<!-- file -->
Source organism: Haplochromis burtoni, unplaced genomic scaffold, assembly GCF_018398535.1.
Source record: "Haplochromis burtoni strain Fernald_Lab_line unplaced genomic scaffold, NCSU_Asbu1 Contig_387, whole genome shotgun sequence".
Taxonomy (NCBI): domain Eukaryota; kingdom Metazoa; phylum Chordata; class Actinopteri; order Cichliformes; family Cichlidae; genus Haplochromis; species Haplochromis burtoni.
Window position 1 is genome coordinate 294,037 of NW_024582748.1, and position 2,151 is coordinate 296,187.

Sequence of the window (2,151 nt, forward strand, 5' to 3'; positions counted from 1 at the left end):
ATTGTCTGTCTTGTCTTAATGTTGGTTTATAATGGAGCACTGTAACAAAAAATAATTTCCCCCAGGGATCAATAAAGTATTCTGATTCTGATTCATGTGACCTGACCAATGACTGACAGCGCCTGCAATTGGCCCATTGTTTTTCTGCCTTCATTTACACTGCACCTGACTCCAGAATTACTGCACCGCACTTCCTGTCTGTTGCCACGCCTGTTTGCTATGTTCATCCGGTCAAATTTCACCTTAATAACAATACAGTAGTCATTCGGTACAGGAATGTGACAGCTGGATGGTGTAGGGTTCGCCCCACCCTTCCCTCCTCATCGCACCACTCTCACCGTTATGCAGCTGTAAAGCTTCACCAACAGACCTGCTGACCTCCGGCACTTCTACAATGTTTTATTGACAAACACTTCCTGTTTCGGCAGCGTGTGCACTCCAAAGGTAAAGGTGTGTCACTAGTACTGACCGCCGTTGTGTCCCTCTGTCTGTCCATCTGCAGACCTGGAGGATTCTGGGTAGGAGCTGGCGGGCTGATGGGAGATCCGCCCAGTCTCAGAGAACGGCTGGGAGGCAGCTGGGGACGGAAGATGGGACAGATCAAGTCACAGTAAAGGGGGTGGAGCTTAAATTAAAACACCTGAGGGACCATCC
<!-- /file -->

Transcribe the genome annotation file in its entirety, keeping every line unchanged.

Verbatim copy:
Source organism: Haplochromis burtoni, unplaced genomic scaffold, assembly GCF_018398535.1.
Source record: "Haplochromis burtoni strain Fernald_Lab_line unplaced genomic scaffold, NCSU_Asbu1 Contig_387, whole genome shotgun sequence".
Taxonomy (NCBI): domain Eukaryota; kingdom Metazoa; phylum Chordata; class Actinopteri; order Cichliformes; family Cichlidae; genus Haplochromis; species Haplochromis burtoni.
Window position 1 is genome coordinate 294,037 of NW_024582748.1, and position 2,151 is coordinate 296,187.

Sequence of the window (2,151 nt, forward strand, 5' to 3'; positions counted from 1 at the left end):
ATTGTCTGTCTTGTCTTAATGTTGGTTTATAATGGAGCACTGTAACAAAAAATAATTTCCCCCAGGGATCAATAAAGTATTCTGATTCTGATTCATGTGACCTGACCAATGACTGACAGCGCCTGCAATTGGCCCATTGTTTTTCTGCCTTCATTTACACTGCACCTGACTCCAGAATTACTGCACCGCACTTCCTGTCTGTTGCCACGCCTGTTTGCTATGTTCATCCGGTCAAATTTCACCTTAATAACAATACAGTAGTCATTCGGTACAGGAATGTGACAGCTGGATGGTGTAGGGTTCGCCCCACCCTTCCCTCCTCATCGCACCACTCTCACCGTTATGCAGCTGTAAAGCTTCACCAACAGACCTGCTGACCTCCGGCACTTCTACAATGTTTTATTGACAAACACTTCCTGTTTCGGCAGCGTGTGCACTCCAAAGGTAAAGGTGTGTCACTAGTACTGACCGCCGTTGTGTCCCTCTGTCTGTCCATCTGCAGACCTGGAGGATTCTGGGTAGGAGCTGGCGGGCTGATGGGAGATCCGCCCAGTCTCAGAGAACGGCTGGGAGGCAGCTGGGGACGGAAGATGGGACAGATCAAGTCACAGTAAAGGGGGTGGAGCTTAAATTAAAACACCTGAGGGACCATCC